While a graduate degree from an Ivy League university is a resume heavy hitter, it was her experiences in the Bay Area between college stints that Moore says set the cornerstone of her career path and the work to follow.
That old binder is her vital link to those days and the ideals then developed.
“My five years between undergrad and grad school focused on community development and neighborhood initiatives. To me, that was a crossover of many topics. It’s problem solving from the bottom up,” Moore stresses.
The binder is from her time in a public affairs fellowship operated by Coro of Northern California, a private non-profit training organization. While with Coro she developed a program that linked community colleges, corporations, nonprofit organizations and construction companies with the objective of training and employing the unemployed.
“To this day I have that Coro notebook behind my desk. It reminds me there’s no one sector that has all the answers. The nonprofits in San Francisco are very resourceful. They are looking for revenue streams,” says Moore, who is finding such determination useful as the city she now manages faces arguably the toughest fiscal climate in decades.
In the Bay Area, Moore also performed independent work for Luster, a community development group. She recalls an assignment monitoring whether trade unions were complying with a court-ordered consent decree to hire more minorities.
A slight woman with a high voice and a cheery demeanor, Moore concedes she was no figure of intimidation to rough-and-tumble union bosses and did not try to be.
“I had to go to each union and collect the racial data. The unions were reluctant,” she smiles with mock surprise. “They said, ‘What do you want this for? Who are you?’ It turned out they had made remarkable progress.”
Those efforts impressed her employer.
“After the first month they pulled me aside and said I needed to think about grad school. So I even had connections from San Francisco when I went to New York. I had all these people looking out for me. I was their little bird,” Moore says, smiling again, this time with sincere appreciation for the help she received.
These days, she is the one doing the looking out. While the Aug. 26 earthquakes jarred nerves, buildings and infrastructure, they pale in comparison to the long-term challenges California municipalities face. Additionally, Brawley has situations unique to it, including the Highway 86 bypass that will skirt traffic around a struggling downtown area, environmental issues with the nearby Salton Sea and a proliferation of renewable energy projects, including solar and geothermal. All present risks and opportunities.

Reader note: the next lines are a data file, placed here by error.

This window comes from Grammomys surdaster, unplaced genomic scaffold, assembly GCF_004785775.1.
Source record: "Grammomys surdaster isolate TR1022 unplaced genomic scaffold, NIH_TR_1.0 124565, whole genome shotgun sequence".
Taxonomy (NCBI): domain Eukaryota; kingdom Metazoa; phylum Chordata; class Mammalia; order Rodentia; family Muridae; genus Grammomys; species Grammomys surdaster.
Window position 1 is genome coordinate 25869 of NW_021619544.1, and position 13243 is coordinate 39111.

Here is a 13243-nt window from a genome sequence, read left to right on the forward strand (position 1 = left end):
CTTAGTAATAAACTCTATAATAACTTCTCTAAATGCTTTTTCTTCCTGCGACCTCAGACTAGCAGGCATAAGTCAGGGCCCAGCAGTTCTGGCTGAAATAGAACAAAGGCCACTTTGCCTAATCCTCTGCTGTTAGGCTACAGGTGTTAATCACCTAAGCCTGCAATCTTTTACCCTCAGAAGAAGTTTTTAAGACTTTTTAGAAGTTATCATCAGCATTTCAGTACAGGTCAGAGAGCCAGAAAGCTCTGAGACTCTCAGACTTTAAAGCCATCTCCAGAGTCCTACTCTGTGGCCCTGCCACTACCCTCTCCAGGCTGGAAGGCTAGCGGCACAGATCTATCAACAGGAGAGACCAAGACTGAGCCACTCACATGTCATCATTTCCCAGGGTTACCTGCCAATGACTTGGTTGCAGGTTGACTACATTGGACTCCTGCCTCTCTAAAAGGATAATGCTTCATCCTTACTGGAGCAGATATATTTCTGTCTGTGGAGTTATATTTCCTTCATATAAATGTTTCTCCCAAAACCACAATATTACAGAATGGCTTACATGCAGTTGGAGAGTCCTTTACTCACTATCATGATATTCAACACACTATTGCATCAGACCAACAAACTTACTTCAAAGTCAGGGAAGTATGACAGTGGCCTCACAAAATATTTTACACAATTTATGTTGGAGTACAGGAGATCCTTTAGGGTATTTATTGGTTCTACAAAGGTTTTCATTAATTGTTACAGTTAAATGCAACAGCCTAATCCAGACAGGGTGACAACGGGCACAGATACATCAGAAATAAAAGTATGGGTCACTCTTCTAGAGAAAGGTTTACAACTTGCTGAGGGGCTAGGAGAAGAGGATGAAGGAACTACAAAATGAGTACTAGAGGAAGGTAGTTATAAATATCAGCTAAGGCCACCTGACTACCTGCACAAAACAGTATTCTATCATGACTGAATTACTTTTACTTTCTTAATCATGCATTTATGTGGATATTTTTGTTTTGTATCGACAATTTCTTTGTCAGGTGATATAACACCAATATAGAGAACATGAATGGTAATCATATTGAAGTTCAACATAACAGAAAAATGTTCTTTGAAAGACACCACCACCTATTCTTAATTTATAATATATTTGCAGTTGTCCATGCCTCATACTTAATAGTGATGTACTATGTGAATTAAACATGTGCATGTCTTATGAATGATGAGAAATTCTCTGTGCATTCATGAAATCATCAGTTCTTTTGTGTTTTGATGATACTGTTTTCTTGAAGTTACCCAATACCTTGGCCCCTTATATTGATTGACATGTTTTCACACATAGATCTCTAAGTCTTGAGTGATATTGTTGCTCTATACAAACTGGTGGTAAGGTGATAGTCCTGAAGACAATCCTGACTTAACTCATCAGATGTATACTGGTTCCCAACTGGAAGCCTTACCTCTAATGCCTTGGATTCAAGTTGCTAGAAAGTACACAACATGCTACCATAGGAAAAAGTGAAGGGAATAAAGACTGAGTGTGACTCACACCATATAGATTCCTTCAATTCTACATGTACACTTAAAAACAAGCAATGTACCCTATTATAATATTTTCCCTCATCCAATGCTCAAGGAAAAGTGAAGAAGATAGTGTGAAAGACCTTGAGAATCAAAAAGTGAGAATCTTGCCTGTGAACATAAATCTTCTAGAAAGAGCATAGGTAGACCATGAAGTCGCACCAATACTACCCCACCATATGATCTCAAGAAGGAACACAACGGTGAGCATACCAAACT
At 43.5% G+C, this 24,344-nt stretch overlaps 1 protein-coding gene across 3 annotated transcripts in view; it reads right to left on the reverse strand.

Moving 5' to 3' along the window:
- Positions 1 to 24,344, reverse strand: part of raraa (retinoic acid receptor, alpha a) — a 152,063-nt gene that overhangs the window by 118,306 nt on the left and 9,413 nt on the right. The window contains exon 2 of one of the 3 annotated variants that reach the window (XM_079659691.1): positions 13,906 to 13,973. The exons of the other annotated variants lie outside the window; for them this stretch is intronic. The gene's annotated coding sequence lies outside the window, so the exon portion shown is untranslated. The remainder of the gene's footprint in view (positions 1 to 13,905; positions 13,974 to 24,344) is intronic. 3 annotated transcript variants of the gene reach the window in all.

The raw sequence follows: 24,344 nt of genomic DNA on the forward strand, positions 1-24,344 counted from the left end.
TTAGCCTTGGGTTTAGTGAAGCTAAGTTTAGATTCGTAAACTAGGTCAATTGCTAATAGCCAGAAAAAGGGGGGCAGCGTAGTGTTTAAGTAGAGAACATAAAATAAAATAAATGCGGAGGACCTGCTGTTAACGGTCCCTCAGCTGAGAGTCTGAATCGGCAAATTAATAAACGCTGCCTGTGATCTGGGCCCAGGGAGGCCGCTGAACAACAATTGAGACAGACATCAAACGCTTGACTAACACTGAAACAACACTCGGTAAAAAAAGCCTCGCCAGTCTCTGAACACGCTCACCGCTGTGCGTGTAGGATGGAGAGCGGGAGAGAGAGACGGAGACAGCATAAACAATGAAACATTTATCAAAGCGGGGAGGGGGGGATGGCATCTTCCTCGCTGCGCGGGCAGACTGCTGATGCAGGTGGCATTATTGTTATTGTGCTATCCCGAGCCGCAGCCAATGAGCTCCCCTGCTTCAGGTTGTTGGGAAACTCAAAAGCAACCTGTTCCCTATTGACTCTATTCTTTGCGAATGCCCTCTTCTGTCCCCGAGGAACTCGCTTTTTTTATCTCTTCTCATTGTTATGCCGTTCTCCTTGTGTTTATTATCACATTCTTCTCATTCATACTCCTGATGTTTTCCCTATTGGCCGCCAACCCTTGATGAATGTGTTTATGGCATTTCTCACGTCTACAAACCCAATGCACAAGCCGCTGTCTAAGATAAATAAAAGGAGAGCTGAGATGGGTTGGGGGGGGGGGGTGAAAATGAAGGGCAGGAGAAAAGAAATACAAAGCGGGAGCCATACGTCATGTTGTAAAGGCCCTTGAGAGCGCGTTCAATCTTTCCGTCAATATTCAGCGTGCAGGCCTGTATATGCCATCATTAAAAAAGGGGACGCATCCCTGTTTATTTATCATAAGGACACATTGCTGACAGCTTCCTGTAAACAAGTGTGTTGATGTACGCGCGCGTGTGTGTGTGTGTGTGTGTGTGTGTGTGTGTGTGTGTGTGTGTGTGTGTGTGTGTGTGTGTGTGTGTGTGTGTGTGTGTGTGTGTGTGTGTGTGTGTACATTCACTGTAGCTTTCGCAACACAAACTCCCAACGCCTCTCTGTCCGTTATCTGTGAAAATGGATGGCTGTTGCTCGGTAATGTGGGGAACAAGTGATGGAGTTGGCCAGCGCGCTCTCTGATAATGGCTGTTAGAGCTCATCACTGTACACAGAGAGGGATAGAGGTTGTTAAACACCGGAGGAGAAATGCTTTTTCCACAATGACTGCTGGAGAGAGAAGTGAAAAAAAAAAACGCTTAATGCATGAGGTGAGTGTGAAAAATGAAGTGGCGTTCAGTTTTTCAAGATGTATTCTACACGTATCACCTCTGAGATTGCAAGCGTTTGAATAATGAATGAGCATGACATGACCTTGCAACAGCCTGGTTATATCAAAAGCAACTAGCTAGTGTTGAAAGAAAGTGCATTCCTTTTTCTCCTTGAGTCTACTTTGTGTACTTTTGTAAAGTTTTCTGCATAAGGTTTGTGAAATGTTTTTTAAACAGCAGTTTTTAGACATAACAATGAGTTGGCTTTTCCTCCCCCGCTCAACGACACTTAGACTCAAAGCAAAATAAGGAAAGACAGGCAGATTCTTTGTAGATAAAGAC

“With the Brawley bypass what happens to downtown? This will dramatically alter traffic. I hope it spurs a rejuvenation,” she says.
Upcoming major projects include road repair projects under local Measure D sales tax funds, enhancements to Cattle Call Park, which may rightly be called the city’s jewel, connecting areas of scattered development, a non-motorized transportation plan and a state-funded project to meet state requirements for the reduction of greenhouse gas emissions.
Asked how that latter effort will play in typically conservative Brawley, Moore, in character, takes the bold approach.
“There are more valid sustainability questions that take us out of the realm of polar ice caps melting. How can we be more efficient, as well as the added benefits to the environment?” she says, linking the initiative to the city budget through fuel savings.
“We were recently awarded funding from the Strategic Growth Council to develop a climate action plan. Brawley and Calexico had successful applications that will make us both the first jurisdictions in Imperial County to take on this topic. The City will inventory our own municipal carbon emissions footprint and identify ways to minimize our impact from a greenhouse gas point of view.”
Moore adds that the climate action plan is a great companion to the Brawley Chamber of Commerce’s vision for a green city. With green energy production a growing part of the local economy, she says she expects “common ground” with the business community.
With the city manager’s position often in the crossfire of city council ideologies and personalities, the needs of a demanding public, managing and developing city employees, and ever-changing state, local and federal issues, keeping a cool head is paramount. Moore says she knows she’s ready. After all, she’s got that old white binder and all the experience it represents.
“Did I dream of becoming a city manager? Well, I would always start out in jobs and then pick up all these other roles along the way. This is really challenging. I want to love my work and this job makes that possible,” Moore says.